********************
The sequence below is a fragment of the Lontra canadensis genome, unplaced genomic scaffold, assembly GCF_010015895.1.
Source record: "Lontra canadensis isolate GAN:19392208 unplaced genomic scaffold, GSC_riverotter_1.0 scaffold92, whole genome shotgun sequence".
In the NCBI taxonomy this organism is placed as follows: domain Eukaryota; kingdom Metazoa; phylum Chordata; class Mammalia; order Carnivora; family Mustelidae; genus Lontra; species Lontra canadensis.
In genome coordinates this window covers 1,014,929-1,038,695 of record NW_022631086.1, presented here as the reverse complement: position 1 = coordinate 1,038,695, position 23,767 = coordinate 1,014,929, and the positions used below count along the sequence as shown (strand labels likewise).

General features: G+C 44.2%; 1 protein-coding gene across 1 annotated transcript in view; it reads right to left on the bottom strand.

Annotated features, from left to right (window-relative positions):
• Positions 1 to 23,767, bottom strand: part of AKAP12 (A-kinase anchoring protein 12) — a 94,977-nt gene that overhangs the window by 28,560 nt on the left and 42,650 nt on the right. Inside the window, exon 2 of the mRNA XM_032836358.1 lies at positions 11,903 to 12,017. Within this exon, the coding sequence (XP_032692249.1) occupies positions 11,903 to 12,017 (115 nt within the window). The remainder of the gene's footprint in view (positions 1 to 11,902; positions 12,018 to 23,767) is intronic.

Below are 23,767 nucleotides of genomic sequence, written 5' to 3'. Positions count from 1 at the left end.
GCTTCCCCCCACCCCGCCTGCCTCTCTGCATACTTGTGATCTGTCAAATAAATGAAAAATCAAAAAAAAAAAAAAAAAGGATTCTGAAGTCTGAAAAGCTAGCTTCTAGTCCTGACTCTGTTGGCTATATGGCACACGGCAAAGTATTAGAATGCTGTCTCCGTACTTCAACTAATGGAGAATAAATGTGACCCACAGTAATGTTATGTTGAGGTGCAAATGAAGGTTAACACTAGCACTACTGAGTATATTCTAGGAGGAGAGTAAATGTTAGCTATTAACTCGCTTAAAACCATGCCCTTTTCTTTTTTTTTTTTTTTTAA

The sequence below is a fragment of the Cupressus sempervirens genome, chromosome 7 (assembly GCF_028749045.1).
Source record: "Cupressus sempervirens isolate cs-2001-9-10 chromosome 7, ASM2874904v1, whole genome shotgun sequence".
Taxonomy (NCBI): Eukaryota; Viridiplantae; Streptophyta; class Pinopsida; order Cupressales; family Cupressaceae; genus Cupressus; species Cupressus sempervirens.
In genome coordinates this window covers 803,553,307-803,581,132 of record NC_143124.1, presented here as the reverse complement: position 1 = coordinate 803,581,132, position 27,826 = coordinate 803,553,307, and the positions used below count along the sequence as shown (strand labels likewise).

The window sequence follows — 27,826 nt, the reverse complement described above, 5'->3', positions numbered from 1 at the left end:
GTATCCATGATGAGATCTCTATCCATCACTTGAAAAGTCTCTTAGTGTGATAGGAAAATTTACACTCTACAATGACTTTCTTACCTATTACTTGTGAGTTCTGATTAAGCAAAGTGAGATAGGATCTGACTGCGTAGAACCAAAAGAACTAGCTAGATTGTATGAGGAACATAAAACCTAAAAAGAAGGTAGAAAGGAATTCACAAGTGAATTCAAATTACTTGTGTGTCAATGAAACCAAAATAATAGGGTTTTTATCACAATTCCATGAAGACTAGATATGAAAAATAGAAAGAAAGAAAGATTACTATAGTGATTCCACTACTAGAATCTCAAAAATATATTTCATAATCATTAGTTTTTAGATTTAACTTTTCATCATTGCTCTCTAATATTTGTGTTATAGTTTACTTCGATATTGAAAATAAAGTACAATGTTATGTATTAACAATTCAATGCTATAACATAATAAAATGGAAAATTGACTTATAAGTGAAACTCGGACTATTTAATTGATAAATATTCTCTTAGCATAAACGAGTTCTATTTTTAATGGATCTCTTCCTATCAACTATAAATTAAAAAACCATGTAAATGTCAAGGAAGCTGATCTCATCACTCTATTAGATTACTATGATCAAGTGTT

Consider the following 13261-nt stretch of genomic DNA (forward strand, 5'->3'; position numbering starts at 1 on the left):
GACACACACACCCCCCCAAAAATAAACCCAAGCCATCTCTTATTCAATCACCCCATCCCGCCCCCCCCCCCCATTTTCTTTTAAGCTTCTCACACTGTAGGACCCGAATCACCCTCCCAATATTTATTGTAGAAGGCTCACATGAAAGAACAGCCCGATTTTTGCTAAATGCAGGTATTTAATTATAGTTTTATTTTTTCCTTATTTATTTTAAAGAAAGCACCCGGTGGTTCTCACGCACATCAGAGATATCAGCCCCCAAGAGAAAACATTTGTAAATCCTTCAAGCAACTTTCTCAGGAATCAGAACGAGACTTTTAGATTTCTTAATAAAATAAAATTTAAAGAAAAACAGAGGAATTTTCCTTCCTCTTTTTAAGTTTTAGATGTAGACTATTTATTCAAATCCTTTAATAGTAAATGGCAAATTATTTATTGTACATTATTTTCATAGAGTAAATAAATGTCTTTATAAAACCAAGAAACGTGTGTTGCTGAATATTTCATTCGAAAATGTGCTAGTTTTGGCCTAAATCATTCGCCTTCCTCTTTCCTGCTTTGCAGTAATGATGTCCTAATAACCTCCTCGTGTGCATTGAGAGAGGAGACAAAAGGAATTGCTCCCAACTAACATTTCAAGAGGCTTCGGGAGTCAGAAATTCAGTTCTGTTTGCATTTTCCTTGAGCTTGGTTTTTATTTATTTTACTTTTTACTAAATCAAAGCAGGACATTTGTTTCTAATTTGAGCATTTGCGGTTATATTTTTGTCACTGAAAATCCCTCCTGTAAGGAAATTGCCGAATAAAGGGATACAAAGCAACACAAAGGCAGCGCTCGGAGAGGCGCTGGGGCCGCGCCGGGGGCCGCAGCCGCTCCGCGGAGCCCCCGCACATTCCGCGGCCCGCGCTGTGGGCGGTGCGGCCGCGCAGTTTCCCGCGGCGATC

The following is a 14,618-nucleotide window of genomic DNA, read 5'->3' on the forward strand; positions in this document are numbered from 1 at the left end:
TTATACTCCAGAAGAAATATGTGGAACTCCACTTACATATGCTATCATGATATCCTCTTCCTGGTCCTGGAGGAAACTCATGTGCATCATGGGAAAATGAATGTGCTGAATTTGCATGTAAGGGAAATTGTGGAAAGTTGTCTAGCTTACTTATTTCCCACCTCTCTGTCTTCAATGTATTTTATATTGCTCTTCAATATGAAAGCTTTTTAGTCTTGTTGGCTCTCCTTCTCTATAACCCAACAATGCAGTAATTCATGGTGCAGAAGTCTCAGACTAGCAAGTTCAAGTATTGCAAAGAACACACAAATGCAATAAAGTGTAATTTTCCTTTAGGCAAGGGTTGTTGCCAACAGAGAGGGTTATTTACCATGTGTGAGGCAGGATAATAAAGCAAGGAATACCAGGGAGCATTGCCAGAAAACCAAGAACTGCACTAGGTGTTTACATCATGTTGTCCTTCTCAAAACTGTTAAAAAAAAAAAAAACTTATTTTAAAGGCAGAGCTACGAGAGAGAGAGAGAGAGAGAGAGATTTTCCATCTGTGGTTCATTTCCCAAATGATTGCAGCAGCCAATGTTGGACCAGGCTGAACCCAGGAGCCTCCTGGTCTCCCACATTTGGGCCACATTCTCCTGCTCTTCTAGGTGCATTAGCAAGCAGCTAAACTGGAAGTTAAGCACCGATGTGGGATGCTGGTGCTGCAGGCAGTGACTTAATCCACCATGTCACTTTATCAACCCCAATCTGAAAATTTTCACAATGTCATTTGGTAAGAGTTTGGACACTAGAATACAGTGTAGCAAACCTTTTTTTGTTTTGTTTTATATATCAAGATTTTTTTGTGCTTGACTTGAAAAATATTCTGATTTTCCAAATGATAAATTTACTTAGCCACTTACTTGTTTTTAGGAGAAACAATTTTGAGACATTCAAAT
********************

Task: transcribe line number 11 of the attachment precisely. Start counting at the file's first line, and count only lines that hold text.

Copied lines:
Source record: "Cupressus sempervirens isolate cs-2001-9-10 chromosome 7, ASM2874904v1, whole genome shotgun sequence".